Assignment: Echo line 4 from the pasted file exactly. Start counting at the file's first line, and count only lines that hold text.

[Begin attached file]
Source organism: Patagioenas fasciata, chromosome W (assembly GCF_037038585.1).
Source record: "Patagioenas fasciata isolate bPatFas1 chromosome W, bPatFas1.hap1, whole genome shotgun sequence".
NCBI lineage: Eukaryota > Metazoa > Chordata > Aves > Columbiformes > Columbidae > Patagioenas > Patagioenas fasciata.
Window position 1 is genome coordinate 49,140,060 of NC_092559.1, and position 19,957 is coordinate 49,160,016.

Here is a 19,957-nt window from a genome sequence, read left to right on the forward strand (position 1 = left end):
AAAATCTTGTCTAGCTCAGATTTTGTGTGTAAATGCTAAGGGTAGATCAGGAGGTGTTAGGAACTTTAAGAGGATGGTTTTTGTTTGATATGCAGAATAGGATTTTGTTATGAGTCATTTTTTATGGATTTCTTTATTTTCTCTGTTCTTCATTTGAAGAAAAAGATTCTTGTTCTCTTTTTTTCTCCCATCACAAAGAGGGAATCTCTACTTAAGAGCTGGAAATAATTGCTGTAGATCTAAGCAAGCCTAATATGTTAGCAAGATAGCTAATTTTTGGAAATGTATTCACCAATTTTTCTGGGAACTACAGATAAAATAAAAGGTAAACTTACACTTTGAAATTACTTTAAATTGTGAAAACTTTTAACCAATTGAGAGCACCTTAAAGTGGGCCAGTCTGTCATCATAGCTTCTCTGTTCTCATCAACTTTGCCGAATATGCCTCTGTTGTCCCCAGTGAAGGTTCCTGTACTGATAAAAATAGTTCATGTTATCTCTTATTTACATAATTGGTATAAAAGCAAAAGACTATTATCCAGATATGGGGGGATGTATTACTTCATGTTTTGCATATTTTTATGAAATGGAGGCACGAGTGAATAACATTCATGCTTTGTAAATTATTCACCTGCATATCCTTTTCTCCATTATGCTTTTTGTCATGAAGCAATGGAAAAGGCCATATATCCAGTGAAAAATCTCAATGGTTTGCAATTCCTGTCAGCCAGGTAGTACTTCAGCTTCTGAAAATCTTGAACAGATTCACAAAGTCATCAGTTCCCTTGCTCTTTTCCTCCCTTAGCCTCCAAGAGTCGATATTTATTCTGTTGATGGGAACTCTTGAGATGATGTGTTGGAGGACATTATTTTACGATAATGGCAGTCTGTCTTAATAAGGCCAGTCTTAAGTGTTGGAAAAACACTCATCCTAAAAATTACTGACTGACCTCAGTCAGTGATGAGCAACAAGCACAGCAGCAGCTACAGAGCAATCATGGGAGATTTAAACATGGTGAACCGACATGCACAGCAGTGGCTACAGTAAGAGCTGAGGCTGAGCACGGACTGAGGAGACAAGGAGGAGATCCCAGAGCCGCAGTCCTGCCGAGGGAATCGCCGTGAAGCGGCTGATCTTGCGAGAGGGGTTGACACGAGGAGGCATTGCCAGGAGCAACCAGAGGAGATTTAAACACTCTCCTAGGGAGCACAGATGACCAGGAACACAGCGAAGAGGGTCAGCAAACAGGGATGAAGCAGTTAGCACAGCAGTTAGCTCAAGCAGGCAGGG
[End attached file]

Window position 1 is genome coordinate 49,140,060 of NC_092559.1, and position 19,957 is coordinate 49,160,016.